The physical medium allows the production of resin moulds.The six moulds needed to produce the body are then assembled and lined with epoxy resin. Used in the mass production of cars, this 3 mm thick resin has mechanical properties guaranteeing excellent rigidity. At the same time, parts such as the headlights, seats and fascia panel are also moulded. The sidelights and headlamps use polycarbonate, while the casing relies on the technique of nylon sintering.The colour of the parts is obtained by plexiglass cut from a solid block. The seats consist of two epoxy half-shells assembled on a steel chassis. The fascina panel is made of high-density foam, milled from a solid block.

The different body parts are then assembled. This stage is the longest, since it necessitates a high level of precision: parts are lightly reworked, certain assembly procedures are modified. The generous glazed surface area of the Moovie is made of polycarbonate. Before being installed on the body, this thermoformed part is adjusted with meticulous attention to detail. The paint is applied in two stages. A polyurethane primer thinned with water is applied first, allowing final corrections to be made to the body.Three different paint pigments are then applied, the final aspect being given by the varnish: brilliant for the body, soft for the interior. The Moovie can now receive the Marque badge.The lion is made in stereo before being chromeplated.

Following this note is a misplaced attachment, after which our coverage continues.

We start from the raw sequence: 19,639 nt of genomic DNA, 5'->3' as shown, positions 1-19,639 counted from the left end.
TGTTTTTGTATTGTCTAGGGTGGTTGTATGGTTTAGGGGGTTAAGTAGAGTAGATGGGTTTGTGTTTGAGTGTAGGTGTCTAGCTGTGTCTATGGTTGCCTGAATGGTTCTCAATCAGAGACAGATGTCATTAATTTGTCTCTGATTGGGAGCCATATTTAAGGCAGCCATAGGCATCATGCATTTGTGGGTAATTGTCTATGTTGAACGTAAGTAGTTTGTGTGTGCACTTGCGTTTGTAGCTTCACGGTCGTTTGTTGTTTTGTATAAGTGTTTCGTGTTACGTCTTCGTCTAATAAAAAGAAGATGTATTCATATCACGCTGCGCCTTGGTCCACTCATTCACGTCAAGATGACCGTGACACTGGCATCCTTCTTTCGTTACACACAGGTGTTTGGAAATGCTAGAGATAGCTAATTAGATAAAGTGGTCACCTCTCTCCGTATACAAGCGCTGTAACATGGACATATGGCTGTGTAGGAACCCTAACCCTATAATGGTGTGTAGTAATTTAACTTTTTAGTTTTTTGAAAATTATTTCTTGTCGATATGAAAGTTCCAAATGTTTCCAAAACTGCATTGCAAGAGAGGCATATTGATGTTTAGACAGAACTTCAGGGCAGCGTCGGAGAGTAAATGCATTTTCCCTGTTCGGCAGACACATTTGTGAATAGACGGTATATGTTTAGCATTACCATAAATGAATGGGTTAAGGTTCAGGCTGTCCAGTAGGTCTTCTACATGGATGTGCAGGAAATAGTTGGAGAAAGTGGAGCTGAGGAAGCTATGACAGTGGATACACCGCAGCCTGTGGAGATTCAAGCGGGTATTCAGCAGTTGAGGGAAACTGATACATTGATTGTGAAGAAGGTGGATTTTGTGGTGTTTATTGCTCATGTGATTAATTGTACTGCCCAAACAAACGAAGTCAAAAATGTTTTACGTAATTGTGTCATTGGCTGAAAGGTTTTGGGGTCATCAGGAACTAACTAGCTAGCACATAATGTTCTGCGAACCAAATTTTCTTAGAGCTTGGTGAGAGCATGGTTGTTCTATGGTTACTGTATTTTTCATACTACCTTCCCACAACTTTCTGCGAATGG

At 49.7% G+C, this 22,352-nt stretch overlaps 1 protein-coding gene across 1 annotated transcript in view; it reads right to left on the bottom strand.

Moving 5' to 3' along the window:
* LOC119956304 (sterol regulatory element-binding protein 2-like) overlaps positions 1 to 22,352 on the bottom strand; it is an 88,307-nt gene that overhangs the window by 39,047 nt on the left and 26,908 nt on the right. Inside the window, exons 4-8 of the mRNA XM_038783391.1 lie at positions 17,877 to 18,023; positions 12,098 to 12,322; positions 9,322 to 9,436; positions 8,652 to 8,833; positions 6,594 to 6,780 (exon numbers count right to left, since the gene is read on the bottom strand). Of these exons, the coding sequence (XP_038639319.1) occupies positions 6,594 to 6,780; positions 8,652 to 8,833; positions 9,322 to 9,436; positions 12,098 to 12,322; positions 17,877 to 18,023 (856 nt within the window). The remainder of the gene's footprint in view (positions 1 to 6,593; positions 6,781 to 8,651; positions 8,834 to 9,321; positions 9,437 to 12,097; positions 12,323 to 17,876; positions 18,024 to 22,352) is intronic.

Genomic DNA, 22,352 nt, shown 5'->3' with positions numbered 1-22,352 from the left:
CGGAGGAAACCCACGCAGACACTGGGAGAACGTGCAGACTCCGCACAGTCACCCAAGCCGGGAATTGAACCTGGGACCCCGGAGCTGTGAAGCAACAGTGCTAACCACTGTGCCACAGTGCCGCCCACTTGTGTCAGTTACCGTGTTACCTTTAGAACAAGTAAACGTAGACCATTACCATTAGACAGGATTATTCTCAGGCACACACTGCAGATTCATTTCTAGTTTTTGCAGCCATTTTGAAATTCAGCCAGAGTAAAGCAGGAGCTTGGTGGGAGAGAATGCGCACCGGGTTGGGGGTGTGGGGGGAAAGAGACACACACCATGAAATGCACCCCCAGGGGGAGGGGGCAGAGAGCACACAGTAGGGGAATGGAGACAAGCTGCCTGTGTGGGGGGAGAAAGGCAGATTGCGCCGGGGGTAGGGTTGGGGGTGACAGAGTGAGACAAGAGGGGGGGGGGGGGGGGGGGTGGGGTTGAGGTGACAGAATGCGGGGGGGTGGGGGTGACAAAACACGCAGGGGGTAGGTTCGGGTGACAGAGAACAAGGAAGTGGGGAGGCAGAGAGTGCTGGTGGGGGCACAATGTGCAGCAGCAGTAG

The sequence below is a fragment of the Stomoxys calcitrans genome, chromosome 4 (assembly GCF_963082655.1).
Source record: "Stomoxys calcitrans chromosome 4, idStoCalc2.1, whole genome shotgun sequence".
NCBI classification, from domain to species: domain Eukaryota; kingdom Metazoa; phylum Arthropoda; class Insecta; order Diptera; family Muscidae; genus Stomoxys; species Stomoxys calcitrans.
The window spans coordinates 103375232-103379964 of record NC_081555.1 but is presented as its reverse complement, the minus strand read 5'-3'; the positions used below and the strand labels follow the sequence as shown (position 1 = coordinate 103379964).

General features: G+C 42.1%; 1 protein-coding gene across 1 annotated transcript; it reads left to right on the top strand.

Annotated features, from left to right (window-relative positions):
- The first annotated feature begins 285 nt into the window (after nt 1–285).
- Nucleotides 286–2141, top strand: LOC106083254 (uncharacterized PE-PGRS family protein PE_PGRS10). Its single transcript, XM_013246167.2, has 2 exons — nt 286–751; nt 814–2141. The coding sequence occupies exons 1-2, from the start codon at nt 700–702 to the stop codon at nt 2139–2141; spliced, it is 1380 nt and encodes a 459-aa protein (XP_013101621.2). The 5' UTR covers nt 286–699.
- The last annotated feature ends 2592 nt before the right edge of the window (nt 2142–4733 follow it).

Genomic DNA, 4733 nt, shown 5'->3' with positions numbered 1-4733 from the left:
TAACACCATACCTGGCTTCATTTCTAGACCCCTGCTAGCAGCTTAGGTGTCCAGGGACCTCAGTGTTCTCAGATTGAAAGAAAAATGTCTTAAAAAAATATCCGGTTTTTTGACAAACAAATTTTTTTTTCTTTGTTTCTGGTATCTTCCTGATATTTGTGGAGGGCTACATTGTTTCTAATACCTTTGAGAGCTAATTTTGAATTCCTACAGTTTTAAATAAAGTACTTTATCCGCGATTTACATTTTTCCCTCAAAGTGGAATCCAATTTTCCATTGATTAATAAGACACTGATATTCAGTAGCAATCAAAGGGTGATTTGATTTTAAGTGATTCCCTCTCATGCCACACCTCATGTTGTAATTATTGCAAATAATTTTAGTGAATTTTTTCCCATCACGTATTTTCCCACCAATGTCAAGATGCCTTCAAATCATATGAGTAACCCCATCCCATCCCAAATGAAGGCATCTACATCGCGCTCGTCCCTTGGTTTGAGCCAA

The passenger compartment

The bright, elegantly styled passenger compartment generates a feeling of well-being. The plunging front windscreen and generous polycarbonate glazed surface area ensure a high level of brightness in the passenger compartment whilst accentuating the sense of space.The lines are soft, in perfect harmony with the two yellow pigments used for the interior. The two-tone fascia panel with its smooth lines is mounted on a slightly curved central pillar. Free of all rough edges, it houses an instrument panel consisting of two tonneau-shaped counters and a single-spoke steering wheel.The two one-piece seats incorporate an on-board seat belt.

Source: Peugeot

Gallery: Peugeot Moovie Concept (2005)